Bonnington Falls

Feature Type:Community - An unincorporated populated place, generally with a population of 50 or more, and having a recognized central area that might contain a post office, store and/or community hall, etc, intended for the use of the general public in the region.
Status:
Name Authority: BC Geographical Names Office
Relative Location: N side Kootenay River, between Castlegar and Nelson, Kootenay Land District
Latitude-Longitude: 49°28'00''N, 117°29'00''W at the approximate population centre of this feature.
Datum: NAD27
NTS Map: 82F/6

Origin Notes and History:

Bonnington Falls (Post Office) adopted 2 March 1948 on 82F/6, as labelled on BC map 1EM, 1915 et seq. Form of name changed to Bonnington Falls (settlement) 31 July 1970 (file T.1.47); further changed to Bonnington Falls (community).

Source: BC place name cards, or correspondence to/from BC's Chief Geographer or BC Geographical Names Office

Bonnington Falls Post Office opened 1 August 1911; closed 31 August 1964.

Source: BC place name cards, or correspondence to/from BC's Chief Geographer or BC Geographical Names Office

Named in association with nearby Bonnington Falls (waterfalls) in turn named by Sir Charles Ross, after Bonnington Linn, a waterfall on his Lanarkshire estate on the River Clyde in Scotland. The estate, called Bonnington Manor, was established by his ancestor, Arctic explorer Sir John Ross; it is not clear if the estate was named after the waterfall, or vice versa. Sir Charles Henry Augustus Frederick Lockhart Ross, Bart. (1872-1942) was one of the first financiers (and served as first president) of West Kootenay Power & Light Company. Ross designed & built the dam and electric power plant here. He also invented the Ross rifle that was so unpopular with Canadian troops in World War I.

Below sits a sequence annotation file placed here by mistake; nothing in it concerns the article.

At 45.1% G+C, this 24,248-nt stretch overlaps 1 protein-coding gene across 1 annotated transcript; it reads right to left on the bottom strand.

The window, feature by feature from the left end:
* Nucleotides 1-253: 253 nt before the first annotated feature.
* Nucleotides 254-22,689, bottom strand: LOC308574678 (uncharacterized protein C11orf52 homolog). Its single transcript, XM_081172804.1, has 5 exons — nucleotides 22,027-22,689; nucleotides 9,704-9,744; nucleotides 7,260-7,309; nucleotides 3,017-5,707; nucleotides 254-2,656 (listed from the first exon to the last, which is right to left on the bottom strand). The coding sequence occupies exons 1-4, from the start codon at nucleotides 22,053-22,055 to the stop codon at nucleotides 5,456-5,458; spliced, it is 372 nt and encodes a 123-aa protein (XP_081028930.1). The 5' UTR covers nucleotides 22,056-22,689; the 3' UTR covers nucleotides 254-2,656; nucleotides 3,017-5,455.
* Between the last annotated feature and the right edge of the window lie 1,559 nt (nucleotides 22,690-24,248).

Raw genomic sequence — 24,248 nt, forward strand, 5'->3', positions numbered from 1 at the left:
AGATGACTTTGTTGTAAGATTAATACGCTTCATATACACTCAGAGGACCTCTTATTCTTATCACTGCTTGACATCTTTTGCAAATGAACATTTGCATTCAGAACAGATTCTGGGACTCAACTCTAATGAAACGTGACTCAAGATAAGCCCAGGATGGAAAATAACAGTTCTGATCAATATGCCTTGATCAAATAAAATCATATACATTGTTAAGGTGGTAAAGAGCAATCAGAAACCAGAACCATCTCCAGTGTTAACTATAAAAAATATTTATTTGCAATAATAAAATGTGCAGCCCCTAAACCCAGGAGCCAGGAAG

Source: BC place name cards, or correspondence to/from BC's Chief Geographer or BC Geographical Names Office

One dictionary identifies the Gaelic "corrach linne" as meaning "angry cataracts" or "precipitous water"; another that "linn" is the Gaelic word for waterfall(s). According to a Gazetteer of Scotland, Corra Linn and Bonnington Linn are about 1/2 mile apart on the River Clyde. Their British Columbia namesakes are about 1 mile apart; Bonnington Falls (waterfalls) first labelled on BC map 4A, 1912.

Source: BC place name cards, or correspondence to/from BC's Chief Geographer or BC Geographical Names Office